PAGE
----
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Demonstrate how resistance in an electrical conduit can produce heat

Suitable For

Grade 5

Difficulty

1

Time Required

 <2 Days

Supervision

Required

What’s it about?

The production of heat when electricity passes through a wire can be very useful such as in light bulbs, electrical heaters or even bread toasters. This heat build-up caused by the ‘resistance’ in an electrical conduit, can also be very undesirable at times such as in motors or TV-sets. A high resistance material called ‘nichrome’ is used as the heating elements in toasters.

Nichrome is made of nickel, iron and chromium and warms up very quickly due to its high electrical resistance. Pass electrical current through a ‘nichrome’ wire to test if the side closest to the negative pole of a battery heats up before the side connected to the positive terminal, in the following science experiment:

Topics covered

Resistance, Electrons, In Series

What will I need?

  • 9-VOLT BATTERY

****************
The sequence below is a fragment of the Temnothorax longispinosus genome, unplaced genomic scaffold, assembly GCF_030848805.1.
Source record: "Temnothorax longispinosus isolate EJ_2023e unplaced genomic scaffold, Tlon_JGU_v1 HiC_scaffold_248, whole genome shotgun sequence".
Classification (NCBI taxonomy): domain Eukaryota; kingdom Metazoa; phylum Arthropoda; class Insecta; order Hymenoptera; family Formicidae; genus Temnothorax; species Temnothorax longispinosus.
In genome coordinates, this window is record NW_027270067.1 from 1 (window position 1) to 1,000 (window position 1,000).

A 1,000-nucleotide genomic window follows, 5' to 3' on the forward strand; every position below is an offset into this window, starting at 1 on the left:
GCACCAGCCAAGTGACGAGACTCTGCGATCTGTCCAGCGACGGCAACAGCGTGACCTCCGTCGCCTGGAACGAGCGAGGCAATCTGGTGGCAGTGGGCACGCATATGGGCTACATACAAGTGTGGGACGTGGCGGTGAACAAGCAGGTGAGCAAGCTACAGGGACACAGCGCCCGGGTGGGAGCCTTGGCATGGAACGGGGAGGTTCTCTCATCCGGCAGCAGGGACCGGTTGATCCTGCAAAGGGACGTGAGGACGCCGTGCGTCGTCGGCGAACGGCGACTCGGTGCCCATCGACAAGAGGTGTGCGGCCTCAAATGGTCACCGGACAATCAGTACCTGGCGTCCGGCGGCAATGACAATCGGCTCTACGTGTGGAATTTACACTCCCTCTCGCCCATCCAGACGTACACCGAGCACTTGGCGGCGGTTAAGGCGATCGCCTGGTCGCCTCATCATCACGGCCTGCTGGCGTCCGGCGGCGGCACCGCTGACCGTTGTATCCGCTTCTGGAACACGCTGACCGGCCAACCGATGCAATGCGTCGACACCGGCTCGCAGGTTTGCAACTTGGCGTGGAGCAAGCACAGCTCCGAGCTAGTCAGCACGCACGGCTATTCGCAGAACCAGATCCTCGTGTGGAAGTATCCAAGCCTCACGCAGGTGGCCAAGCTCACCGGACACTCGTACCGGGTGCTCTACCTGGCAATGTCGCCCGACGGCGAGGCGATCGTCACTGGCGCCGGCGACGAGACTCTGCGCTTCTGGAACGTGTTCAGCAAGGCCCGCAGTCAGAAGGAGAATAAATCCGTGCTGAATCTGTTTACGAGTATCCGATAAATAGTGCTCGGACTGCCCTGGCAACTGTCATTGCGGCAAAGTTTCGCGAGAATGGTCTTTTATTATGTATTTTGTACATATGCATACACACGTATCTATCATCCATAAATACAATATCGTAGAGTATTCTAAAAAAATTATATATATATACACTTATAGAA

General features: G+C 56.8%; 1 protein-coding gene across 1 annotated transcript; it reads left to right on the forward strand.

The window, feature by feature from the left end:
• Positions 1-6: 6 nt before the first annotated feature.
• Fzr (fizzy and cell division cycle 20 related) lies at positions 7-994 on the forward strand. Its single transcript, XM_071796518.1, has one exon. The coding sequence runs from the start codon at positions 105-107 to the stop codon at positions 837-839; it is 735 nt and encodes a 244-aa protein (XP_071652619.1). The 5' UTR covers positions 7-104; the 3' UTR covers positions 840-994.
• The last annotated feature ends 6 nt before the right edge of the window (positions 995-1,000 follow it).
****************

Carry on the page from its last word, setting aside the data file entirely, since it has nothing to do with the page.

• INSULATED WIRE WITH ALLIGATOR CLIPS
  • NICHROME WIRE
  • CANDLE
  • PIECE OF WOOD
  • WIRE CUTTERS
  • HAMMER & NAILS

Procedure (Method)

Unfortunately, this section is only available in the e-book version of the project.

How does it work?

Unfortunately, this section is only available in the e-book version of the project.

Electricity ‘flows’ or moves through some materials better than in others. The measurement of how well or how poor a material conducts electricity is called its ‘resistance’. Resistance in a wire depends on how thick or how long it is, and what it is made of. In an electrical current, the resistance causes friction and the friction causes heat. The higher the resistance, the hotter it can get.

Electricity or ‘electrons’ always flows from the negative terminal of a battery, which has an excess of electrons, to the positive terminal of the battery which is lacking electrons. In this science experiment, when electrical current is passed through a ‘nichrome’ wire coated with wax, the side of the nichrome wire connected to the negative terminal of the battery heats up first. This is due to the resistance and the ‘build-up’ of electrons wanting to pass through the wire to the positive side.

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